SINGAPORE (BLOOMBERG) – At first glance, the implosion of vaunted fashion start-up Zilingo looked jarringly sudden.
When the Singapore tech darling suspended its 30-year-old chief executive officer Ankiti Bose over complaints about alleged financial irregularities, it was March. Within weeks, creditors were recalling loans, more than 100 employees had left, and Ms Bose found herself fired, though she denies any wrongdoing. The company’s survival is now in question.
The Zilingo meltdown has rattled the tech industry in South-east Asia and beyond. The start-up had raised more than US$300 million (S$414 million) from some of the region’s most prominent investors, including Singapore investment company Temasek and Sequoia Capital India, the regional arm of the Silicon Valley firm that backed Apple and Google. Ms Bose was a celebrity who criss-crossed the globe to speak at tech gatherings from Hong Kong to California.
Interviews with more than 60 people, including current and former staff, merchants, investors, entrepreneurs and friends of the key players, suggest that Zilingo struggled for years under Ms Bose’s leadership. Her management style alienated employees and undermined the business, according to staff who worked under her.
The start-up veered from one strategy to another in pursuit of sales, including a US$1 million promotional trip in Morocco, loans to customers and a short-lived push into the United States. At one point, she became fixated on “crazy growth” to catch the attention of Japanese tech titan Masayoshi Son, according to two former employees with direct knowledge of the matter.
At the heart of the company’s breakdown lies the soured relationship between Ms Bose and her long-time supporter, Mr Shailendra Singh, head of Sequoia India. Allies for years, they fell out as financial pressures mounted. Mr Singh lost faith in the management skills of the young founder he had championed, while Ms Bose believed Mr Singh betrayed her by pushing her out of her own company, according to people familiar with their relationship, who requested anonymity as the talks were private.
The clash grew so acrimonious that Sequoia’s lawyers demanded in a May legal notice that Ms Bose stop making allegations that could tarnish Sequoia’s reputation, the people said.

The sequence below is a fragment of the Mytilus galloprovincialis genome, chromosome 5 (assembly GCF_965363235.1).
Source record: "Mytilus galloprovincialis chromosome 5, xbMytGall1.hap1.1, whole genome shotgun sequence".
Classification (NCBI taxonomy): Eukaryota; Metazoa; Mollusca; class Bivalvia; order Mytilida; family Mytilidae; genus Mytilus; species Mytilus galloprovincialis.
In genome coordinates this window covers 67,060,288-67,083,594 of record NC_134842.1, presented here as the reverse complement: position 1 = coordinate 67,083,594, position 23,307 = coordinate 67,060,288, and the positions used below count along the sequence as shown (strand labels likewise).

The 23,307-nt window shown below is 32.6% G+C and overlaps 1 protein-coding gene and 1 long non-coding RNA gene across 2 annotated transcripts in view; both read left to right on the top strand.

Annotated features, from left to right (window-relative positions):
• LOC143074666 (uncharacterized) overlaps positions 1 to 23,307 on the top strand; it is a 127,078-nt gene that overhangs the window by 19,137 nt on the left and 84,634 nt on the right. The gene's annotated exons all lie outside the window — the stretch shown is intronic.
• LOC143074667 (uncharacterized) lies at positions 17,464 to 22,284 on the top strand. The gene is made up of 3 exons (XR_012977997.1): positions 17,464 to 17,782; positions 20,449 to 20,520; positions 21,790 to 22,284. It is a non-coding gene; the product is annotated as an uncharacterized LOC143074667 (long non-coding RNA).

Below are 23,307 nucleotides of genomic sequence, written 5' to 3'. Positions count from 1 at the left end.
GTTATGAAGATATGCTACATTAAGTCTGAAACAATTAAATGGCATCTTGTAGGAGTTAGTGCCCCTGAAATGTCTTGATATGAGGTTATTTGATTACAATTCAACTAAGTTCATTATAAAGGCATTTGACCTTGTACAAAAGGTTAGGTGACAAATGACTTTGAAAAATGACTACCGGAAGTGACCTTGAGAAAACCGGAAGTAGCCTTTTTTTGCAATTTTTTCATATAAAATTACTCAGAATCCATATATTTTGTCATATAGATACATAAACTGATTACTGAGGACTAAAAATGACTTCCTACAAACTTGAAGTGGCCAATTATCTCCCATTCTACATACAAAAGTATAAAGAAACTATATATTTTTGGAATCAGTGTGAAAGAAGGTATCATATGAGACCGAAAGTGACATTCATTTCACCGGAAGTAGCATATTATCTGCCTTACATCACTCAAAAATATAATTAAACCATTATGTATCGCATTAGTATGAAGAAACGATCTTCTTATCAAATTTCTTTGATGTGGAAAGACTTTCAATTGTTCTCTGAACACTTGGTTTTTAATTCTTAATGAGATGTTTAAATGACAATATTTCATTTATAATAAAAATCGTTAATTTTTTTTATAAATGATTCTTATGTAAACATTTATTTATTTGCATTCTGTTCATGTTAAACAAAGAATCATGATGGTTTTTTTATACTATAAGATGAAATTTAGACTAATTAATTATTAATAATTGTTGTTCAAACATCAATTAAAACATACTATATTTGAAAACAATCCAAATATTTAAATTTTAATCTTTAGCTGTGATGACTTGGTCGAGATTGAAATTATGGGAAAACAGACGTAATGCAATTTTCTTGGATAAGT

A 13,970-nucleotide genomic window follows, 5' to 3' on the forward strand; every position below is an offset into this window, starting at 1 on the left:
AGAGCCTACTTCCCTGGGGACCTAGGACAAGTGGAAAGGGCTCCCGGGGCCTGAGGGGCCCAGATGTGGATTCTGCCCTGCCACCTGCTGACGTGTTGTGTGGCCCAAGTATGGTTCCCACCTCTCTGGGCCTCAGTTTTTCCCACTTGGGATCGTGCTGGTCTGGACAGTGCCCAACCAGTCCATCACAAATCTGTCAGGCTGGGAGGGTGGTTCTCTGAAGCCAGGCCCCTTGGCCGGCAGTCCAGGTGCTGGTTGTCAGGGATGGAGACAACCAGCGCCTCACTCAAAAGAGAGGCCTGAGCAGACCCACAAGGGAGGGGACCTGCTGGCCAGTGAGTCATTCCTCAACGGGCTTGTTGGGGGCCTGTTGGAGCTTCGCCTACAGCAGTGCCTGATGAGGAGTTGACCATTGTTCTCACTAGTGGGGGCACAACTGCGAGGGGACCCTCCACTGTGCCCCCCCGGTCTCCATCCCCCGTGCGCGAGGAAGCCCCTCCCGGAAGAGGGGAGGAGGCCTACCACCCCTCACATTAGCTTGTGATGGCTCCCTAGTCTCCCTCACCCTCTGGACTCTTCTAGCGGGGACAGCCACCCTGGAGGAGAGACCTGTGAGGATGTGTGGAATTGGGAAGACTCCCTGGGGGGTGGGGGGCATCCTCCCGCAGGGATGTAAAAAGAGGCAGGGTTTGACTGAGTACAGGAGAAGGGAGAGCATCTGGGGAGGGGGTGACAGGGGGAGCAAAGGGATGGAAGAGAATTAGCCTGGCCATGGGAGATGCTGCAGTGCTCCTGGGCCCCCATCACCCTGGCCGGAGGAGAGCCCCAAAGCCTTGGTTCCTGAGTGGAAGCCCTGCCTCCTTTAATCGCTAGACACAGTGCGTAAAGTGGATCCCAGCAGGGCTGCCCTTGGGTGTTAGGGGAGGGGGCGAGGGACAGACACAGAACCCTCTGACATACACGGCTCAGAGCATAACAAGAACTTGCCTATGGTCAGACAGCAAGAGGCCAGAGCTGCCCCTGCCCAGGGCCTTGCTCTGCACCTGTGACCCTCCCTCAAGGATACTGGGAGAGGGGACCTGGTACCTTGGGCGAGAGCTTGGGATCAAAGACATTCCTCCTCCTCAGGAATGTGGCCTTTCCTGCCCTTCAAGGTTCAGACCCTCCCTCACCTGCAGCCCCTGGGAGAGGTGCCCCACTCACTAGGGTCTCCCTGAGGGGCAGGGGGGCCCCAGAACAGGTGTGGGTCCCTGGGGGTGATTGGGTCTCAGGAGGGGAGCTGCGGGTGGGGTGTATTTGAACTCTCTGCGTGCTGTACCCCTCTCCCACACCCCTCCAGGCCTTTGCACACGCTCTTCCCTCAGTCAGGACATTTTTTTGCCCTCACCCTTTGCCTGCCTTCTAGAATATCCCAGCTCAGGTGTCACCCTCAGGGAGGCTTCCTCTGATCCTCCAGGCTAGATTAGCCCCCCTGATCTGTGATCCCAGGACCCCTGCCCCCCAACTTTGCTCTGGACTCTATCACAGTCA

Zilingo’s turmoil highlights an apparent lax internal corporate governance culture that is not uncommon in the start-up industry. For two years, the company failed to file annual financial statements, a basic requirement for all businesses of its size in Singapore. Auditor KPMG has yet to sign off on Zilingo’s financial year 2020 results. While it is not unusual for start-ups to miss these deadlines, which can result in a fine of up to $600, it is typically a warning sign that firmer action may be needed by the board.
Yet, investors, including Temasek and the Economic Development Board’s investment arm EDBI, put more funds into Zilingo at the end of 2020. Shareholders that together own a majority stake of the company only formally acted against Ms Bose after whistle-blower complaints were filed earlier this year.
The saga has also become a warning for the region’s tech community, which is assessing the fallout of global economic shocks from Covid-19, the war in Ukraine and global inflation.
“Whatever happened at Zilingo, there will be a lot more dramas in the next couple of years as the big worldwide recession impedes hot shots from raising money,” said veteran investor Jim Rogers, chairman of Rogers Holdings in Singapore. “I have seen this rodeo before.”
Bloomberg News reviewed dozens of internal documents, e-mails, texts and other media from Zilingo, and Ms Bose sat for two extensive interviews, one before and one after her dismissal from the company on May 20. The board’s decision to fire her was not abrupt, but rather the culmination of years of tension, according to the documents and people with direct knowledge of the matter.
“Board members were concerned about the company’s performance over the last few years and sought to share suggestions to address the company’s performance including cash burn,” Zilingo and its board said in a statement to Bloomberg News.
“In March 2022, investors received complaints about serious financial irregularities which appeared to require investigation. With the support of the majority investor shareholders, an independent forensic investigations consultancy was appointed to look into the said complaints. After a comprehensive process lasting almost two months, including numerous opportunities for Ms Bose to provide documents and information, the company subsequently terminated Ms Bose for cause based on the findings of that investigation.”